The Red Cross in South Carolina has been busier than many chapters nearby, dealing with what they say are preventable disasters.
South Carolina’s numbers for fires are dramatically higher than other states up the East Coast. In the region that consists of 35 counties outside the Upstate, there were 719 fires to date this year, the Red Cross said. Last year by Christmas, there were 743.
Mike Powers, regional disaster and programs officer for Palmetto S.C. Region of the Red Cross, said South Carolina in recent years has almost doubled the other regions going up the East Coast, includes the Washington, DC-area, Philadelphia and New York.
The Palmetto SC region does not include most of the Upstate, which is considered part of another region that includes North Carolina and Tennessee.
It does include more sparsely populated rural areas, like Orangeburg, which has now had 243 fires this year. The most recent came Monday, when the organization said it had responded to a fire at a multistory apartment complex fire that had displaced seven adults.
That has kept the region’s 100 rapid response volunteers extremely busy, not including the teams that help with long-term recovery.
However, Powers said these numbers mean there needs to be more focus on preparation, especially with 14 deaths so far. In the past week along, there was a series of fire deaths involving children.
On Wednesday, two children died after an electrical failure caused a Christmas tree to catch fire in an Irmo apartment. Three days later, investigators said an eight-year-old playing with matches started an Aiken fire that killed a second child and the victim’s grandmother.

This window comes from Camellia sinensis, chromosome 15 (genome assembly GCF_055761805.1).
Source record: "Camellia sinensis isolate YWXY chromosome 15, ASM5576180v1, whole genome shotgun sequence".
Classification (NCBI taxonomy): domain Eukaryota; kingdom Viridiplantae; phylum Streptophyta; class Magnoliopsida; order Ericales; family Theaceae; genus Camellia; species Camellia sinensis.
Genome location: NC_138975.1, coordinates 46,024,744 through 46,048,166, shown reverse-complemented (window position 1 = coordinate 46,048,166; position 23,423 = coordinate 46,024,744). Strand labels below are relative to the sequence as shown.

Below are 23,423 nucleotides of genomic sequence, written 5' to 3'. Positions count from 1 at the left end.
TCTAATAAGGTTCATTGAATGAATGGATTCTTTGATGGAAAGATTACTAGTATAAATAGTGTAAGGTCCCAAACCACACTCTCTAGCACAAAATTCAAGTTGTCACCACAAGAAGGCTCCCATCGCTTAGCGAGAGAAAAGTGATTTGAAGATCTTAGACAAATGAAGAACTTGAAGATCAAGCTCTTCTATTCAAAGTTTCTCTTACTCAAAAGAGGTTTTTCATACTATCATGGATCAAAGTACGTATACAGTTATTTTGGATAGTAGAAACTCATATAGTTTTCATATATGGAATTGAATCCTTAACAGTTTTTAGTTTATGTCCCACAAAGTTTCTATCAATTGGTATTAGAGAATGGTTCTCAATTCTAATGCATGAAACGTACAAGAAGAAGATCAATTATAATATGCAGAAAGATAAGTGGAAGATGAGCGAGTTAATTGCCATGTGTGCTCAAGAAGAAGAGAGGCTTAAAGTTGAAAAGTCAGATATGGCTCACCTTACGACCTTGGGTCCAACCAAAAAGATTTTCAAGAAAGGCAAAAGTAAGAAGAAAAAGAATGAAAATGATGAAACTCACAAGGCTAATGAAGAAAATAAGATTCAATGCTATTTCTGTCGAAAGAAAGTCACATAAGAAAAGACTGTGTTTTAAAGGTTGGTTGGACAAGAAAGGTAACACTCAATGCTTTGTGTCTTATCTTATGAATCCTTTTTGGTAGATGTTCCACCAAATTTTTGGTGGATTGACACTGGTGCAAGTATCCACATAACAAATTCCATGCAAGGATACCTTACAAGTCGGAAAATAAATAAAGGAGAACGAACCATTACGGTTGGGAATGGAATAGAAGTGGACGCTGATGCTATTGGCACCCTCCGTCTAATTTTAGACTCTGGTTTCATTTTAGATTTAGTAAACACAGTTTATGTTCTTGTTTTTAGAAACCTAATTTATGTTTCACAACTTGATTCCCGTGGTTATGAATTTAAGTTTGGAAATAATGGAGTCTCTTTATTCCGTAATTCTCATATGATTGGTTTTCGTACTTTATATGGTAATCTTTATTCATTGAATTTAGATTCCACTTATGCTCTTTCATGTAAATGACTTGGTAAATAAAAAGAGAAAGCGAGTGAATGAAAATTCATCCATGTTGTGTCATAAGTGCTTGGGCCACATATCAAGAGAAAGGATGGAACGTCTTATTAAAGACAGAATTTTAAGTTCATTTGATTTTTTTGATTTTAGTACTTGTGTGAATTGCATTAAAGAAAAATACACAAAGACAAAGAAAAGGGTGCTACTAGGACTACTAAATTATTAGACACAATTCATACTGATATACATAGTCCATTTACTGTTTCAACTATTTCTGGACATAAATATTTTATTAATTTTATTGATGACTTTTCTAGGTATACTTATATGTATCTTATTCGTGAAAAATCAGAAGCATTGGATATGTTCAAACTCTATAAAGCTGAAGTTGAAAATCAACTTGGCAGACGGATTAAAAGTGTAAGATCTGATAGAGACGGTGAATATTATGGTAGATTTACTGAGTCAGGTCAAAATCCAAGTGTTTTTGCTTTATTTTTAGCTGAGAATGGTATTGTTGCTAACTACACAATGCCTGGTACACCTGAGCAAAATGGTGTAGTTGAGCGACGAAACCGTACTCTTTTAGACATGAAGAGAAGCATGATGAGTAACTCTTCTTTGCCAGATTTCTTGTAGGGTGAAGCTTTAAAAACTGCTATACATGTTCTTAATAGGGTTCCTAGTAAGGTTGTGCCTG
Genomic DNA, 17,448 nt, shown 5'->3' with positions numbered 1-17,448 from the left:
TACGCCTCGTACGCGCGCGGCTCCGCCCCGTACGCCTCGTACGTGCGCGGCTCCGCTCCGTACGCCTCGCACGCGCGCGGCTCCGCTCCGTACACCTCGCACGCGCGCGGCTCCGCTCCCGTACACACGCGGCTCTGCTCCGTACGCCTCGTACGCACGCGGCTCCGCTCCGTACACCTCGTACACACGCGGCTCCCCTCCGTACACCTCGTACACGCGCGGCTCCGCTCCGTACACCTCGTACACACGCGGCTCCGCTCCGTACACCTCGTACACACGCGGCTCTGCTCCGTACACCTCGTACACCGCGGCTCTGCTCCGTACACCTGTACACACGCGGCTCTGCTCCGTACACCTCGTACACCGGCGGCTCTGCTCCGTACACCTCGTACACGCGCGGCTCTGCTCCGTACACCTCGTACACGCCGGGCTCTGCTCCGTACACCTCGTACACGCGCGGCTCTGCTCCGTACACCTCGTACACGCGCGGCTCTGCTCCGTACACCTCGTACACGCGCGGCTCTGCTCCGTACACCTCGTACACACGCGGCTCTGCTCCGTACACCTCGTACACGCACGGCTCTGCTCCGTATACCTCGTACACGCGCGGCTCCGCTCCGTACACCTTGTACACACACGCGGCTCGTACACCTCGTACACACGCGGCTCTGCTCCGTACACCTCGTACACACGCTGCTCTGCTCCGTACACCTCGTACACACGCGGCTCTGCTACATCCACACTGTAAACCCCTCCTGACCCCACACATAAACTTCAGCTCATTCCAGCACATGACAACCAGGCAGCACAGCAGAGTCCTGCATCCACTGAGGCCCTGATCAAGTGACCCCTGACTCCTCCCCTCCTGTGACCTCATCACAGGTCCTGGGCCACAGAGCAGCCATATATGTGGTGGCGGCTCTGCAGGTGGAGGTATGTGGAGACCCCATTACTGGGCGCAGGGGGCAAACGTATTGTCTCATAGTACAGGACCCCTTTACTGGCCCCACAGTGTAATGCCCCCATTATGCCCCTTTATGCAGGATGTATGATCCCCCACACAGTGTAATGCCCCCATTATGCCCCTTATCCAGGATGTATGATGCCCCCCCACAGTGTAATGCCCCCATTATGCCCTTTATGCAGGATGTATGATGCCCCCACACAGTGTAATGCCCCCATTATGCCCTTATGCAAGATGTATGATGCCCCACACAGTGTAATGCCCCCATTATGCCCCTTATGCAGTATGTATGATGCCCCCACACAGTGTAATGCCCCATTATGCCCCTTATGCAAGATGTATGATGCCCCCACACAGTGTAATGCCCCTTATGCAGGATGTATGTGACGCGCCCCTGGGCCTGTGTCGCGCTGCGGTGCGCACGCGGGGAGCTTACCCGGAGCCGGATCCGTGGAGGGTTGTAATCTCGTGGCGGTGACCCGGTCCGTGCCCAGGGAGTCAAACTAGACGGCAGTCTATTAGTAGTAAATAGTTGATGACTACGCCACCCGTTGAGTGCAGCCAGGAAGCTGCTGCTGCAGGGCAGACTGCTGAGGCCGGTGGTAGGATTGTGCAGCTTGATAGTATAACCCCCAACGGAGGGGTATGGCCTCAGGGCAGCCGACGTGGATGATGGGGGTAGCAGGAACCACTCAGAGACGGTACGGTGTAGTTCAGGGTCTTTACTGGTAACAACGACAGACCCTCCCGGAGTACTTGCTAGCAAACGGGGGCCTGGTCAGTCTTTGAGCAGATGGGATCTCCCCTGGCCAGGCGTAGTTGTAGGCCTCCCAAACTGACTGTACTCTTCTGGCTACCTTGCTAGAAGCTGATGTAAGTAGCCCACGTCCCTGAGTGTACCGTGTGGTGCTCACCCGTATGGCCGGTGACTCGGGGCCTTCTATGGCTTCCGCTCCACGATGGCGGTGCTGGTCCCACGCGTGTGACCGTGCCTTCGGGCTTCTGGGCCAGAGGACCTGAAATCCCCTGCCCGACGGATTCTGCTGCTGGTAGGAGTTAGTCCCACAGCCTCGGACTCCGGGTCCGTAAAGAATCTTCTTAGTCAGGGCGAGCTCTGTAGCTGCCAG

“We are trying to figure this out,” Powers told South Carolina Radio Network.”I think the answer is going to be education, but what I want to be able to do is to get the word out, knowing what those actual causes are. I don’t want to speculate, I want to be as firm in our understanding as we possibly can be.”
The causes include accidents with electric heaters, dryer vents, cooking, bathroom fans and a child playing with matches. In the case of the blaze that swept Georgetown’s historic retail district, investigators say they may never know the cause.
The cases continue, said Powers.
“Just this last weekend, as an example, we had 11 single-family fires, one multi-family fires with two fatalities, impacting 50 families, ” Powers said.
With 13 Red Cross staffers across the region, the bulk of the response is up to its trained volunteers who go on location helping with food, shelter and then find community groups who can provide clothes and continued meals.
Red Cross leaders are researching and developing a plan to coordinate with more regional groups in dealing with fire preparation and response.
“The assistance we can provide is really just a bridge to recovery,” Powers said. “It really takes a whole community to bounce back from a disaster that can destroy everything that they have.”